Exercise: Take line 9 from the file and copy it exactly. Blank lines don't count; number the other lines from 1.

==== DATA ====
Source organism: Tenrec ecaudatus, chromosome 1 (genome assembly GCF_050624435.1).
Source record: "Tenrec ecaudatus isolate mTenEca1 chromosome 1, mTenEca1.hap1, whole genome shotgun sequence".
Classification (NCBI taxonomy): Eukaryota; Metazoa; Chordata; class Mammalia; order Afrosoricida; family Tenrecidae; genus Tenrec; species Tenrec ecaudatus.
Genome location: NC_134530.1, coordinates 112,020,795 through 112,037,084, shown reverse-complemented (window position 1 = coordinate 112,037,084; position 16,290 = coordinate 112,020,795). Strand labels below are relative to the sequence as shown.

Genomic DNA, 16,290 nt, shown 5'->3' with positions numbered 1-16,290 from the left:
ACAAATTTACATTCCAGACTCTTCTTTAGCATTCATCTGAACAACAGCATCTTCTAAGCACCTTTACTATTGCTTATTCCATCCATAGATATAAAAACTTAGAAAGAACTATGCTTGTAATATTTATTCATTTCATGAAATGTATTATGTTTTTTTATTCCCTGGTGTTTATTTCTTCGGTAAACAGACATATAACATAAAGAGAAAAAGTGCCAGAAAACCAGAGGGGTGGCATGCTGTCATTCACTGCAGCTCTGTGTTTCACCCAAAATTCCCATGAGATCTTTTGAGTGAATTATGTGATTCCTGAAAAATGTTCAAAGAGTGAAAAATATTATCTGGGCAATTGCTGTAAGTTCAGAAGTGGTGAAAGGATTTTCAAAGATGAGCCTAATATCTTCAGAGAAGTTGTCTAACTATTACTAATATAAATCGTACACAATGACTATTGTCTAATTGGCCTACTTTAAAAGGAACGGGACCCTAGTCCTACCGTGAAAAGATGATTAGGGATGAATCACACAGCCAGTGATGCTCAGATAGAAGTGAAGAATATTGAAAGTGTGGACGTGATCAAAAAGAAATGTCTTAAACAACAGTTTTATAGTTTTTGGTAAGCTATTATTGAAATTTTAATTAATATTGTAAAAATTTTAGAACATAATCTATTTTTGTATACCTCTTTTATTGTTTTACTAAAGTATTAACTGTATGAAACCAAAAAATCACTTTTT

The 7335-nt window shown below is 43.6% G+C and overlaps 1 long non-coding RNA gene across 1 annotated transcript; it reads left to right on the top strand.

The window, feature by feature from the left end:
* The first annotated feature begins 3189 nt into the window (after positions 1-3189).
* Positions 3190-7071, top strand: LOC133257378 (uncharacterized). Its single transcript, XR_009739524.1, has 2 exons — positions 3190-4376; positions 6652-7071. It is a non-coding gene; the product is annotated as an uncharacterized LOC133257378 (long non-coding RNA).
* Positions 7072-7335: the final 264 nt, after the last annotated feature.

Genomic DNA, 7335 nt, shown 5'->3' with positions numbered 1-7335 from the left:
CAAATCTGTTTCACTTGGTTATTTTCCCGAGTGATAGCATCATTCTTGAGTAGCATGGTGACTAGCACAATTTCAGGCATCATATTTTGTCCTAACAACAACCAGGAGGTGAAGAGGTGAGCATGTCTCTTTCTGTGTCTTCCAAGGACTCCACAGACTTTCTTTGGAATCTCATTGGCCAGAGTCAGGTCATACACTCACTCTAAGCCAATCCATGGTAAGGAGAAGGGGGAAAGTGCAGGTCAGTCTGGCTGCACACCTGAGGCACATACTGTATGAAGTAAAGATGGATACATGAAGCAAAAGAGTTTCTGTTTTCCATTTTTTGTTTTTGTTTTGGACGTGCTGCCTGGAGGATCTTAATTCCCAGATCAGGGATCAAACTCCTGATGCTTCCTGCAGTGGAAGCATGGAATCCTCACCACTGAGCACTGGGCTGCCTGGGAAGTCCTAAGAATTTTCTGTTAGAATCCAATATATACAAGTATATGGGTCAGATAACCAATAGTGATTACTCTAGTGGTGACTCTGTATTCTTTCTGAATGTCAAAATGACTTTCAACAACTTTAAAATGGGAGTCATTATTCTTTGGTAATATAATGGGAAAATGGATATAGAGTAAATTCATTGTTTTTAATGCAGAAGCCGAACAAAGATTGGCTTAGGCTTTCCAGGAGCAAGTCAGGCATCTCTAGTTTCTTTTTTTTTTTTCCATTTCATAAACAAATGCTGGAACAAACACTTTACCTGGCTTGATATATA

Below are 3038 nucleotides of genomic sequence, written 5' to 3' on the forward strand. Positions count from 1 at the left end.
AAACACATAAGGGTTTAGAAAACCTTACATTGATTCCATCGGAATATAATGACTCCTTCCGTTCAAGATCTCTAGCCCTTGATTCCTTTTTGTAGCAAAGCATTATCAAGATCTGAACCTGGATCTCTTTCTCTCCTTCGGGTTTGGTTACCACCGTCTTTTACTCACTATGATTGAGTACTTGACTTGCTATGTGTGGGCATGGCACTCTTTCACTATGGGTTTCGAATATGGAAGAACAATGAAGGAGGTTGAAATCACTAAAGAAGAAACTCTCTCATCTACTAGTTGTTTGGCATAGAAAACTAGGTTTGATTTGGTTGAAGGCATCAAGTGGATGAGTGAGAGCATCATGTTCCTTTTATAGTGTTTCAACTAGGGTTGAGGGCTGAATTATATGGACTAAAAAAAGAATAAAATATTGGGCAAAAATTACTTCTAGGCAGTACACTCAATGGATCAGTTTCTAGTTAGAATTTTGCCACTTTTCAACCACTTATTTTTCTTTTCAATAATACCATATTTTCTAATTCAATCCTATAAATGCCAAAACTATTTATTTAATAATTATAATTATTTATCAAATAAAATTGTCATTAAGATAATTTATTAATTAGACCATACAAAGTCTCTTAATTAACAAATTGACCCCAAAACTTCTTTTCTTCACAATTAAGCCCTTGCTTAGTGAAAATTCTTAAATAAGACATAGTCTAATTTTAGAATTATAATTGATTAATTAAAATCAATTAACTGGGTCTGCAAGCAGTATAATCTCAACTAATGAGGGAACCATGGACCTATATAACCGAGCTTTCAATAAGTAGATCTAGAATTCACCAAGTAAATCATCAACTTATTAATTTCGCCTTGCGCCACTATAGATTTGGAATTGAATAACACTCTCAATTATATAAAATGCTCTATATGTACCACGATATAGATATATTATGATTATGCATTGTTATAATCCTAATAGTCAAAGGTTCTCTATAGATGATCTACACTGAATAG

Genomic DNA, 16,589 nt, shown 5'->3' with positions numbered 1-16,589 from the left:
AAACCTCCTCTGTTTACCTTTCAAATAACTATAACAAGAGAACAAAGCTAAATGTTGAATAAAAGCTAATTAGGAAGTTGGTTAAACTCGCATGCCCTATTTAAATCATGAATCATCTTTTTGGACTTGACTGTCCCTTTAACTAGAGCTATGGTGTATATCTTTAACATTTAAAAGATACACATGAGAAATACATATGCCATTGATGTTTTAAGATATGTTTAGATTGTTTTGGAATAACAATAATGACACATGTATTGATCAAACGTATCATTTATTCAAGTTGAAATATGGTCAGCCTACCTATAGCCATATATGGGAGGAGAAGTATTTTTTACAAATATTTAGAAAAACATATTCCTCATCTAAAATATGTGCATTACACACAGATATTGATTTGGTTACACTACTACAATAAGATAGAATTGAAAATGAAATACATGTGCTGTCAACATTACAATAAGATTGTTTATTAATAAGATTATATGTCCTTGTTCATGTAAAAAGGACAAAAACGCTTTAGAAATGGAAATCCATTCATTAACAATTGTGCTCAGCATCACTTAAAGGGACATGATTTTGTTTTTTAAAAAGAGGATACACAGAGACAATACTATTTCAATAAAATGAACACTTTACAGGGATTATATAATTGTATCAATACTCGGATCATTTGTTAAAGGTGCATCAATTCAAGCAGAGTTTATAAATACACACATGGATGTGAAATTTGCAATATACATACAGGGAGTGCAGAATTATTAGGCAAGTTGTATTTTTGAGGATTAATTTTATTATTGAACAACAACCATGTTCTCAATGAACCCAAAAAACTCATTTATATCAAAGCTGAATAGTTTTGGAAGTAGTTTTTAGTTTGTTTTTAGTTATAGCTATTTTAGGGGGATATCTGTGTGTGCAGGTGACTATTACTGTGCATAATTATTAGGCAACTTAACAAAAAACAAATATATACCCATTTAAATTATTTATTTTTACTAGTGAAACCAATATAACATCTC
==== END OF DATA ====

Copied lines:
* The first annotated feature begins 3189 nt into the window (after positions 1-3189).